I am new to 3D printing and I would like to know which filament you use for expansion cards.
Probably has more to do with what your printer setup can handle than any mechanical properties that the expansion cards need. Unless you are planning to put electronics that run very hot in your custom expansion card, in which case annealed PLA, high temp PLA, or maybe a modified PETG are your best “beginner friendly” filaments I would think. ASA, nylon, PC, apollo-x, and others would also be tougher and resist the abrasion of insert/remove cycles, but are all difficult to print for beginners, depending on what rig you have.
It took me quite awhile to find good settings and good brands of filament to move up from PLA to pure PETG, but now that I have that figured out, I print more PETG than anything else.
I need to keep improving my rig to get to the point where I can do polycarbonate, but that’s a ways down the road still.
Though now I’m imagining a flexible expansion card in TPU. This would be more like a good practical joke than actually practical, but it is an amusing thought nonetheless.
Print wood filled filament and purposely screw up your extruder settings to get rough incomplete extrusion and moire patterns, stain it to look like wood or bamboo even?
“Marble” look filaments for a very unique framework protective case…?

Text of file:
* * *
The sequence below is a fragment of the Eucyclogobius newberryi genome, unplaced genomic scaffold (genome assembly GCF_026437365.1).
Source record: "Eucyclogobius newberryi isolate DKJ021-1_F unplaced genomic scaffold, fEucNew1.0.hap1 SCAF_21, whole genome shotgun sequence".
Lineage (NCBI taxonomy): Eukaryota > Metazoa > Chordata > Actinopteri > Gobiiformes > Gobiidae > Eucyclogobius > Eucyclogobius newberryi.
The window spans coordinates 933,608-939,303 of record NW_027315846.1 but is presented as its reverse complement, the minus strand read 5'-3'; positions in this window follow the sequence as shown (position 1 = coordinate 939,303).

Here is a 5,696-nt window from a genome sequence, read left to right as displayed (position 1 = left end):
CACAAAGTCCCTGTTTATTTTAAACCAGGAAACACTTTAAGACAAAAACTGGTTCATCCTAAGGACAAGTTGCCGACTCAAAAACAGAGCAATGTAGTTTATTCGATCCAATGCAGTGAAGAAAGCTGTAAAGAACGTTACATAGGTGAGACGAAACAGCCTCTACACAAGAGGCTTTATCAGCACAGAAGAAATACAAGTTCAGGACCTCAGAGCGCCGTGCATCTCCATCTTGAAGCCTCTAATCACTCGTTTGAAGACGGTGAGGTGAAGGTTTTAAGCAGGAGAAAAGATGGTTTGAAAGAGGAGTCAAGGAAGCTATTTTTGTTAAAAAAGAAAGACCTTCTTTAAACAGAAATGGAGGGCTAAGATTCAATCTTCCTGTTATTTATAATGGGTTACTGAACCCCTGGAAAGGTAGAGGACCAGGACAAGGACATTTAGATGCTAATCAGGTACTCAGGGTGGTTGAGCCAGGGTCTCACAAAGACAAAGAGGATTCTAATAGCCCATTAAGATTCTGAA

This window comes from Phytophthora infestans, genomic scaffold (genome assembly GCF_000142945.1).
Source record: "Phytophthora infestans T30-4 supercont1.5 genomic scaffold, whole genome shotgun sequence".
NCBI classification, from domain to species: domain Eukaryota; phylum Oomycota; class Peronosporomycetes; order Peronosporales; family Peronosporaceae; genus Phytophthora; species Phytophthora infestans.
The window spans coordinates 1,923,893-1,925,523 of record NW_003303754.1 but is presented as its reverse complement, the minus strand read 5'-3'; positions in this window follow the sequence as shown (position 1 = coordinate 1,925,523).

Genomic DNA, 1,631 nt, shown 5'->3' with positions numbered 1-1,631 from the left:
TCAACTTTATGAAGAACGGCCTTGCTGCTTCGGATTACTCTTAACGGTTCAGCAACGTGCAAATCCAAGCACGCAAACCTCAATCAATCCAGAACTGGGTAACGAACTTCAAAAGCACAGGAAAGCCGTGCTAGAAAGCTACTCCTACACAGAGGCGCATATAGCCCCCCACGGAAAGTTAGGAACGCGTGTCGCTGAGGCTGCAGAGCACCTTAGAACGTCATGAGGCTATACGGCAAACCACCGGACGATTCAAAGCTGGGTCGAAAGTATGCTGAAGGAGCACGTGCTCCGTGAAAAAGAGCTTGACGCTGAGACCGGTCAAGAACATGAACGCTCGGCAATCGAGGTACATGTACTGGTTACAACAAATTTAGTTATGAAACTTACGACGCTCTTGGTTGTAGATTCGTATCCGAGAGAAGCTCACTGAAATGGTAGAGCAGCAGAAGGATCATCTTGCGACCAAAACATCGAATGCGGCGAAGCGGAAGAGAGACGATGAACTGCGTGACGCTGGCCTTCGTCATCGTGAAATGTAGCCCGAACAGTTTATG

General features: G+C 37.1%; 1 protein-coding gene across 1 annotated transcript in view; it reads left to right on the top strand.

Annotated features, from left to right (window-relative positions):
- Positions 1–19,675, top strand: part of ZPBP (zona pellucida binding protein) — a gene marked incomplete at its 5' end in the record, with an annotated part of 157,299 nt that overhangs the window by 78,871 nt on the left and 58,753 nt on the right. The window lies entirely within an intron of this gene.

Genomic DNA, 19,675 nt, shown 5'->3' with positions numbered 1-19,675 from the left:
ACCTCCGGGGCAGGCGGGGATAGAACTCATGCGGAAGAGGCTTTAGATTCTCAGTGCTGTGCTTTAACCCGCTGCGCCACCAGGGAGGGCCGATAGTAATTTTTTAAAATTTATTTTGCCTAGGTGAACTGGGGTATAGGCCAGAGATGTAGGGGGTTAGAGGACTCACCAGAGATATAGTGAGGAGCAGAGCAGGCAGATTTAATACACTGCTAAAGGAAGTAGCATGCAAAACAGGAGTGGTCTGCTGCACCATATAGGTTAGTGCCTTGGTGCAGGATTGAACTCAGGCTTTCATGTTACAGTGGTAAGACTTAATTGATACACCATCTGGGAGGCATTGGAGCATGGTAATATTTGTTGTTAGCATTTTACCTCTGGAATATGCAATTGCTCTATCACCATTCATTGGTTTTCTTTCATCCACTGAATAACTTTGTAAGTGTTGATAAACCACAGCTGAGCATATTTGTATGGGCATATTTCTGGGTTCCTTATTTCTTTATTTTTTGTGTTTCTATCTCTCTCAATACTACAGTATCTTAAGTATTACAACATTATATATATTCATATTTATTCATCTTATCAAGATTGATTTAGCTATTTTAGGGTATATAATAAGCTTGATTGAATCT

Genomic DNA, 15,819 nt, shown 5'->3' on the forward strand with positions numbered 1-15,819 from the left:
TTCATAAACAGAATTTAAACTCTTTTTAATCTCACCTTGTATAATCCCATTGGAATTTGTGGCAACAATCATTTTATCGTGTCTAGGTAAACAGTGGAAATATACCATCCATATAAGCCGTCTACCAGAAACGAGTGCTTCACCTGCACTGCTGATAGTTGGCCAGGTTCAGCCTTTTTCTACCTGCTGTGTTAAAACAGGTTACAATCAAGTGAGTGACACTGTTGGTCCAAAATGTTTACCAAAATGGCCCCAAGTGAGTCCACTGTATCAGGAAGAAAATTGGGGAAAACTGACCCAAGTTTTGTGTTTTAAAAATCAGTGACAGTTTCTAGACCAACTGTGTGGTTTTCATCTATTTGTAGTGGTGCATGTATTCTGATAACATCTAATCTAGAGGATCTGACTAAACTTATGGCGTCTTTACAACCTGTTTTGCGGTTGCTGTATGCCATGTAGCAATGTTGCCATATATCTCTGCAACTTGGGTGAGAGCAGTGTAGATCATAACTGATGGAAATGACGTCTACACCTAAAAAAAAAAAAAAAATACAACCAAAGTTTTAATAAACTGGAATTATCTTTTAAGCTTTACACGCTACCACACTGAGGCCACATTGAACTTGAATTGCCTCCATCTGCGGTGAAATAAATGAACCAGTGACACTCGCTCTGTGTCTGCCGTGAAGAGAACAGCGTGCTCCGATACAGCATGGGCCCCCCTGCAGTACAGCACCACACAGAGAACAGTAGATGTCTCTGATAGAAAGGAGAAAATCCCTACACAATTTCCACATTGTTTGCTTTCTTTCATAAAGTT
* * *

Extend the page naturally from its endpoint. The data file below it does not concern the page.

Man now you have my head really spinning.
You appear to be quite knowledgeable in the 3D printing space. After purchasing the DIY framework, and watching Elevated Systems and a few others on YT, it really made me want to get a 3D printer for expansion port prototyping, etc. With that in mind, do you have any “preferred” printer or what others should look for in a 3D printer for this nature? I believe I was looking at the ender-3 Max for an initial printer.
Same here @D.H.
I ordered a printer today for exactly that reason and I am starting with 3D design just now.
A friend recommended the ender 3, so thats what I went with. I will know more in a couple of days, when it arrives
I have a lot of theory, some hands on knowledge, but I’m definitely no Michael (TeachingTech) or Angus (Makers Muse) or Thomas Sanladerer or Stefan (CNC Kitchen) or Jon (Proper Printing) or Joel (3D Printing Nerd).
Here’s the advice I have after having gone through one research / buy cycle and kind of starting my next one…
Go bigger than you think you “need” by at least 50%, more like 100% in each dimension of build volume. There’s a lot more “wasted” space at the edges for a ton of reasons than most beginners appreciate. Big printers can print small objects (albeit slowly), but the reverse is not true.
If I had to do it again, I would NOT pick a bed slinger style printer (I.e. almost all of the open Creality printer besides the CR-30 and Ender 7). Go full cage (six sided cube frame), using CoreXY or maybe Cartesian gantry that moves in x and y, with descending z build plate. Making that frame into an enclosed printer is way way way way way easier to do “right”…
Filament reviews are both complete crap and yet in the aggregate somehow accurate. There are high quality brands and formulations and there are garbage, and the price and 5 star review percentage may not correlate to you and your ability to tune and and and and. Even within the same brand, variation in the mechanical and print qualities from one color to the next is pretty ridiculous. Don’t buy multi packs or more than one roll of any one brand until you are really happy with it.
Octoprint and Klipper. Enough said.